Renua Ireland leader Lucinda Creighton remains confident her party will take the Dáil seat in today's by-election.
Instead of canvassing on the election trail in Carlow/Kilkenny yesterday, Ms Creighton spent the day in Galway with the party's latest member, Councillor James Charity.
However, she insisted Renua candidate Patrick McKee was well on track to win the Carlow/Kilkenny Dáil seat.
"I've been down there a lot and we were trying to find a time that worked as well for James," she said.
"I am confident, I kind of think that by now people have really made up their minds.
"There's not a whole lot you can do the days before an election. I'm very confident, we've the best candidate," she said.
Ms Creighton said Mr McKee was "very much in contention", adding that if he was competitive on the first count then he'd win.
"Clearly it's being portrayed by the political pundits in Dublin, many who haven't visited Carlow/Kilkenny, and by the two bigger political parties, as a two-horse race. But I don't think it's anything of the sort," she said.
The Renua Ireland leader agreed the outcome was a crucial indicator for the party.
"I think it is. It's our first electoral contest, we basically launched into selecting a candidate immediately after we launched with no resources and no real capacity.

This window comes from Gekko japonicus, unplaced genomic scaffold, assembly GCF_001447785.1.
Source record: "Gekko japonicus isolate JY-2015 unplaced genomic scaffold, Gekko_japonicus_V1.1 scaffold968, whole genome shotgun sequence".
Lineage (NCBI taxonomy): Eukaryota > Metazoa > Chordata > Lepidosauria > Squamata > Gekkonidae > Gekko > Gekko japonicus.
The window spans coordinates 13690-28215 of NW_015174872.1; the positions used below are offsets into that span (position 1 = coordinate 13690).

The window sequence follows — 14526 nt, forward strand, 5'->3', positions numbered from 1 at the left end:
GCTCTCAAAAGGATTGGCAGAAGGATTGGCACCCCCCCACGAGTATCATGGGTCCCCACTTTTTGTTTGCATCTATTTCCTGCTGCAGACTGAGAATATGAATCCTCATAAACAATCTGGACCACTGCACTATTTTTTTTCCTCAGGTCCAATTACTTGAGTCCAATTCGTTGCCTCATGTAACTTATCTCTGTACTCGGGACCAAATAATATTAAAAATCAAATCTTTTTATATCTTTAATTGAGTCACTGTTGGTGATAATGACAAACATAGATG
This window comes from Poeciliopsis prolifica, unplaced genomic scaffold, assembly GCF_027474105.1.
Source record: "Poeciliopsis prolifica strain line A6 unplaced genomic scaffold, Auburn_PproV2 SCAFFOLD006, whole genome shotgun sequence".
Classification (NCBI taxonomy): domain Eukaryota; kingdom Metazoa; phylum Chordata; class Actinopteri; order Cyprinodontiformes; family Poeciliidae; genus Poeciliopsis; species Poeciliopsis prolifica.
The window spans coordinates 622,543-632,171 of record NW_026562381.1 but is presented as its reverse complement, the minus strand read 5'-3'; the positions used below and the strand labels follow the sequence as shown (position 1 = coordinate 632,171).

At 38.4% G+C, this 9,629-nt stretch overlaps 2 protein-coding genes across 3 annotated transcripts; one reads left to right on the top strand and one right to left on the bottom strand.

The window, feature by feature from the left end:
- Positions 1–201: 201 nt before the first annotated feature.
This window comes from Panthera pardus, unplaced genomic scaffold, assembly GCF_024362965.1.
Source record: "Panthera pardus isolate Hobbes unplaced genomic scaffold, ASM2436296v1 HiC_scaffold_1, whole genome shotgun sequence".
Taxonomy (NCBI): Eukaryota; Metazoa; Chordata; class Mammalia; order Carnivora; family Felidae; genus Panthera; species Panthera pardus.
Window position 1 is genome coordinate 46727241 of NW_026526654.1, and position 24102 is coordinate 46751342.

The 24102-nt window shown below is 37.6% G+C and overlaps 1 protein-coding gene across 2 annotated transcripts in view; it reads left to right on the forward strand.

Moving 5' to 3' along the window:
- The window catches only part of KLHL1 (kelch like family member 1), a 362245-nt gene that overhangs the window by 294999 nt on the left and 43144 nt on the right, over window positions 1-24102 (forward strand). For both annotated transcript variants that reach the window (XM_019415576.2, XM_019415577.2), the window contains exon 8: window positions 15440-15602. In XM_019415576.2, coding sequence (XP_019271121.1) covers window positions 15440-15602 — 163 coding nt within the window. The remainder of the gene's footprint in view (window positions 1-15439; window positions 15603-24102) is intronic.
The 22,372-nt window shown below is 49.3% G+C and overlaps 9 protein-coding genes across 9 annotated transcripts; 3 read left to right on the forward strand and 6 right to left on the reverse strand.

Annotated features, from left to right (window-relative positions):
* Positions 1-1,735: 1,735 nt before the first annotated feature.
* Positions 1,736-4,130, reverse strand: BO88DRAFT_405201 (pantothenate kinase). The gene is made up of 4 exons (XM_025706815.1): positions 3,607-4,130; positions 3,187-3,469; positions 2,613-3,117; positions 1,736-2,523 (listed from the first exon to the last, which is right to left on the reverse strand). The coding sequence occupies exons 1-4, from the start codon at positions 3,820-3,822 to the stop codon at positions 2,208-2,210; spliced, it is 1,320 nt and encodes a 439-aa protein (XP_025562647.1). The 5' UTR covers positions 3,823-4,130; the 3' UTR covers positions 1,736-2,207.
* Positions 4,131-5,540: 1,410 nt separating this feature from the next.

"But we've actually managed to run a very good campaign thanks to Billy Timmins, our director of elections, who is very experienced. I think people are going to be really surprised by how well we do.
"And we could both be walking into the Dáil on Tuesday, I think that is a very realistic prospect," she added.
Ms Creighton said the party would start the selection process for general election candidates next week and would have the first 10 candidates selected by the start of June before moving on to the next 10.
"We intend to have at least 20 of our candidates selected by the end of June and we'll be halfway there at that stage.
"We're going to run a minimum of 40 candidates," she added.
Ms Creighton said they had received a huge amount of interest from people interested in running for the party, with a large number of people from a small business background getting involved.
She also added that they had received a lot of interest from people from a Fianna Fáil background.
Mr Charity, a barrister elected as an independent councillor last year, said a key factor in his decision to join the party was to help provide a voice for marginalised and rural groups, such as SMEs and communities.
Ms Creighton welcomed Mr Charity to the Renua fold, noting that "the decision of James to take a leap of faith and join Renua is commendable; there are easier options out there than us".
The pair met a number of groups representing SMEs, traders and a Galway Chamber women's networking event yesterday.